1954: Impostor Syndrome

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Impostor Syndrome
It's actually worst in people who study the Dunning–Kruger effect. We tried to organize a conference on it, but the only people who would agree to give the keynote were random undergrads.
Title text: It's actually worst in people who study the Dunning–Kruger effect. We tried to organize a conference on it, but the only people who would agree to give the keynote were random undergrads.


Impostor syndrome is a common psychological phenomenon where successful individuals are unable to internalize their success and fear being exposed as a "fraud" or "impostor." Events and accomplishments that would seem to be evidence of competence, skill, intelligence, and so forth, are instead viewed (by the person) as luck, timing, and the ability to appear more confident/competent than they actually are.

Ponytail, representing Dr. Adams, is introduced by Megan as "the world's top expert on impostor syndrome." Dr. Adams then demonstrates that she herself (like a relatively large number of women according to some reports) is afflicted by this syndrome. She realizes this after she reacts to the flattering introduction by starting about "other scholars" whom she deems to be superior to her.

The Dunning–Kruger effect, mentioned in the title text, is a cognitive bias wherein people who possess comparatively little direct expertise in a given field may unrealistically inflate their estimation of their own level of expertise in that field; while those who actually are highly competent (and especially experts on the topic at hand) are likely to downplay their level of expertise. This cognitive bias arises when people of low relevant ability lack the practical knowledge to validly assess their competence: The criteria for good or poor performance in a given field may not be weighed accurately by someone lacking direct expertise and formal training in that specific field. For instance, a commuter experienced in filtering through traffic quickly may consider themselves to be excellent at driving, while a professional evaluating driving habits may observe adherence to regulations and best practices for safety to be the primary criteria for being a "good" driver.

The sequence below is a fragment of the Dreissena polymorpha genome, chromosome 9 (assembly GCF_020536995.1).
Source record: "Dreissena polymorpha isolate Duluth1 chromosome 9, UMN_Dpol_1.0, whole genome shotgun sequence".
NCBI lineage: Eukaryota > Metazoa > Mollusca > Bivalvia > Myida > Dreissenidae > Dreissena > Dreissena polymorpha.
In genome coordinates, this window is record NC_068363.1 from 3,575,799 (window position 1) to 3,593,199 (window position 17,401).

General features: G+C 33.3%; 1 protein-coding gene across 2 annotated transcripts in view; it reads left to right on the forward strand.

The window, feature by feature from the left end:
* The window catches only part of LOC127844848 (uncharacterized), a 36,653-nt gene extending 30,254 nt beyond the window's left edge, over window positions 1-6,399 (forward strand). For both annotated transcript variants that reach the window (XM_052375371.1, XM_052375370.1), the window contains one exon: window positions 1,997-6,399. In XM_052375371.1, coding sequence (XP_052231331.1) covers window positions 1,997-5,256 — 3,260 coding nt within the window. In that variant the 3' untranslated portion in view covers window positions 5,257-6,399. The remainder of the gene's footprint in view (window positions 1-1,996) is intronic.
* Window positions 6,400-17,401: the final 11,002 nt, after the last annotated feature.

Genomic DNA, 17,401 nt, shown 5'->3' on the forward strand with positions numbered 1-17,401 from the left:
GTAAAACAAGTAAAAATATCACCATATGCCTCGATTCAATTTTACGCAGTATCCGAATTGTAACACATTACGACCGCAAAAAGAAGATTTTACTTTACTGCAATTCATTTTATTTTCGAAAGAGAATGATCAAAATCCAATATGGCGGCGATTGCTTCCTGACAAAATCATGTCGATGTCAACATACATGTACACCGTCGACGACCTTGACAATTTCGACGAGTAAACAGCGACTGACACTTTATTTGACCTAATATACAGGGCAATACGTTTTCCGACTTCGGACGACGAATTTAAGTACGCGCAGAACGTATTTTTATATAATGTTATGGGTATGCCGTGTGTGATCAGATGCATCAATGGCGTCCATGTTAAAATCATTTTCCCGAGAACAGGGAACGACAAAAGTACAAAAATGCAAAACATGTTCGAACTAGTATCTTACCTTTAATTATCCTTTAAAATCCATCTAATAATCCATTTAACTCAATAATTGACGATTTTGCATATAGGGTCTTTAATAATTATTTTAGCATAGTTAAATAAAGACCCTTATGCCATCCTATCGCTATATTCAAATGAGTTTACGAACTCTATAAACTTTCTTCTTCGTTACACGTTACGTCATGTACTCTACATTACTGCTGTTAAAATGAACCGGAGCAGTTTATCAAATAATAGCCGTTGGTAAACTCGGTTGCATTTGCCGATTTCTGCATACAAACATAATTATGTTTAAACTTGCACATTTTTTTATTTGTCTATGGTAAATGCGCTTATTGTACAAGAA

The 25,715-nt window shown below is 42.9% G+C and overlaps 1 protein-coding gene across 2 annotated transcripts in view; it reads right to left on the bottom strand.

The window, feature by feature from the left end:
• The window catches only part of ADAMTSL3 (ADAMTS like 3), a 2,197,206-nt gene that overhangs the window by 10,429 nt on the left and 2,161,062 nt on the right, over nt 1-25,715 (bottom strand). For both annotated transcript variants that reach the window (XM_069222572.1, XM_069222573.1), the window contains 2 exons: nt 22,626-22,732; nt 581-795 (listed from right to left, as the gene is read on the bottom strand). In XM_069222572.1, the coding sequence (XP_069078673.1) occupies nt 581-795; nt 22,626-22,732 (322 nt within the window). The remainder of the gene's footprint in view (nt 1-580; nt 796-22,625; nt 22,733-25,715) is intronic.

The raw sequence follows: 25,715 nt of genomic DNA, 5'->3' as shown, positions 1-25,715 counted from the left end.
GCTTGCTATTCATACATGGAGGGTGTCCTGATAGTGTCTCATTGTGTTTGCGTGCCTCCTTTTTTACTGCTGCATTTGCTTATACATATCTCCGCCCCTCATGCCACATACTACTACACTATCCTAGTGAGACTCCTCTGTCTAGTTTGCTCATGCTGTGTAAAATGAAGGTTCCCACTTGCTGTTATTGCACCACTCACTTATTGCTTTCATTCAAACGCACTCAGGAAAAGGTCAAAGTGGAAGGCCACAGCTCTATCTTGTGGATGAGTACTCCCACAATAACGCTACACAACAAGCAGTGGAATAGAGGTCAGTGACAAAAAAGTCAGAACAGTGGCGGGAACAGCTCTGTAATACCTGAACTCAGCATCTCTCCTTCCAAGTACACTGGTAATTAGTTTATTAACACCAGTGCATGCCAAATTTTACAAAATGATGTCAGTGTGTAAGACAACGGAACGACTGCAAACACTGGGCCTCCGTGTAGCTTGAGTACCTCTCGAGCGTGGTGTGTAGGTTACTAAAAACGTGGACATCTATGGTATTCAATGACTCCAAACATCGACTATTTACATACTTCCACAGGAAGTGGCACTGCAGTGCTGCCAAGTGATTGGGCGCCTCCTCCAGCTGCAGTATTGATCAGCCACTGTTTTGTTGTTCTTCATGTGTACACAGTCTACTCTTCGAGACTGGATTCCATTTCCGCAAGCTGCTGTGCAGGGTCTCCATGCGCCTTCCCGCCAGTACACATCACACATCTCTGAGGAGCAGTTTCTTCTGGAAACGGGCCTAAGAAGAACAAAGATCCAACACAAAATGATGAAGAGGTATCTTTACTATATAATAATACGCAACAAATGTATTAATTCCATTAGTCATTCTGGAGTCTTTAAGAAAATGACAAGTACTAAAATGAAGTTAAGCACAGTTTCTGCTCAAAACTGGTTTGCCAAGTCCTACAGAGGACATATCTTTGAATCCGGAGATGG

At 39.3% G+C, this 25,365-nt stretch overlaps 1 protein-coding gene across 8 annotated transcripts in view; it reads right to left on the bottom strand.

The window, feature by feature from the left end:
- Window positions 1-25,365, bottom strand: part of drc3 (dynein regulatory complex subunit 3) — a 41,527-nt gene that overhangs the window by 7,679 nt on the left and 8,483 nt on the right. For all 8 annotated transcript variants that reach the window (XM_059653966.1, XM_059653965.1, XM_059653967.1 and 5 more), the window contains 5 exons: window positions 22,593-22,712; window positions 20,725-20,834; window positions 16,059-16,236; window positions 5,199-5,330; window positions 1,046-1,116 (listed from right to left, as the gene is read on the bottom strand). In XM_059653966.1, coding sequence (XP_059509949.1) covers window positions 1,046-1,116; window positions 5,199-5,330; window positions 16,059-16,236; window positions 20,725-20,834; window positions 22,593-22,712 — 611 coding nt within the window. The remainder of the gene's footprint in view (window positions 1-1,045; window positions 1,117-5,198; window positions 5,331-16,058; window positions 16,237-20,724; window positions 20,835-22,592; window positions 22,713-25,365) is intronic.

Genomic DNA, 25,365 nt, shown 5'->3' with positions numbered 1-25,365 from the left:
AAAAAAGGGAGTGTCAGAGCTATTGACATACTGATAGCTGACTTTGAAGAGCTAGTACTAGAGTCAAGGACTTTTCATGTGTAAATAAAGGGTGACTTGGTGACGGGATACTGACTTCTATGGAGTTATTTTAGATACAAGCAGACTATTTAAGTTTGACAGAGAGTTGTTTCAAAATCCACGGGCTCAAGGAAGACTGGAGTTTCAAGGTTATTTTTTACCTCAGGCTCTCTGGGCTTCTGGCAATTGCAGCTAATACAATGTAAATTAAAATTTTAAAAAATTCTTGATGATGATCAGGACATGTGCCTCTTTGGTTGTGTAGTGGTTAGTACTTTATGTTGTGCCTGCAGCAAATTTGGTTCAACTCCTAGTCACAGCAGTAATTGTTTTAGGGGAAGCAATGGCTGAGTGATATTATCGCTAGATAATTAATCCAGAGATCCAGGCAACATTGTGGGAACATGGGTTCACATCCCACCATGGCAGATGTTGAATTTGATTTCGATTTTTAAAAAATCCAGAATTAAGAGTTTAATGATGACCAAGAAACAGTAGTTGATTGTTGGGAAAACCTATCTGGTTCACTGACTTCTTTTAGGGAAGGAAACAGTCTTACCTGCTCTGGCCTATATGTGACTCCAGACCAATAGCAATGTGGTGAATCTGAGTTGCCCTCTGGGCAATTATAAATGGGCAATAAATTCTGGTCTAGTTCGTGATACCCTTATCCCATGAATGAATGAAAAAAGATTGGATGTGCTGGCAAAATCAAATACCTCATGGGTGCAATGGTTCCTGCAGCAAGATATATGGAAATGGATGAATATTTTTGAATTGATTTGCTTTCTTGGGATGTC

Conversely, people with extensive knowledge of a given field may develop an acute awareness of the necessarily limited scope of their (or any one person's) expertise. While this effect primarily refers to cognitive ability, it is also sometimes used to refer to people who are competent in one area (and thus not lacking metacognitive skills) believing that their abilities grant them unusually-high aptitude in a different but seemingly related area.

In practice, more expertise still largely correlates to higher confidence in one's expertise (that is to say that competence remains positively correlated with an individual's perception of their own competence), but a lack of the appropriate cognitive skills can result in that perception of competence starting at a high level yet increasing at a slower rate. However, in popular usage, the Dunning–Kruger effect is used to claim that a negative correlation exists, and that non-experts will claim expertise and confidence at a higher overall level than actual experts.

In the title text, a conference for the Dunning–Kruger effect was having trouble, presumably because the actual researchers were downplaying their knowledge and expertise to the point where they refused to be the keynote speaker, while the random undergrads (who lack experience in the topic) felt sufficiently confident in their knowledge of it to give the keynote. This more closely matches both the secondary usage (as undergrads are unlikely to lack metacognitive skills, but may inflate their understanding) and the popular usage (as the confidence is inverse to the actual competence) than the primary and in-practice observance made in the original research.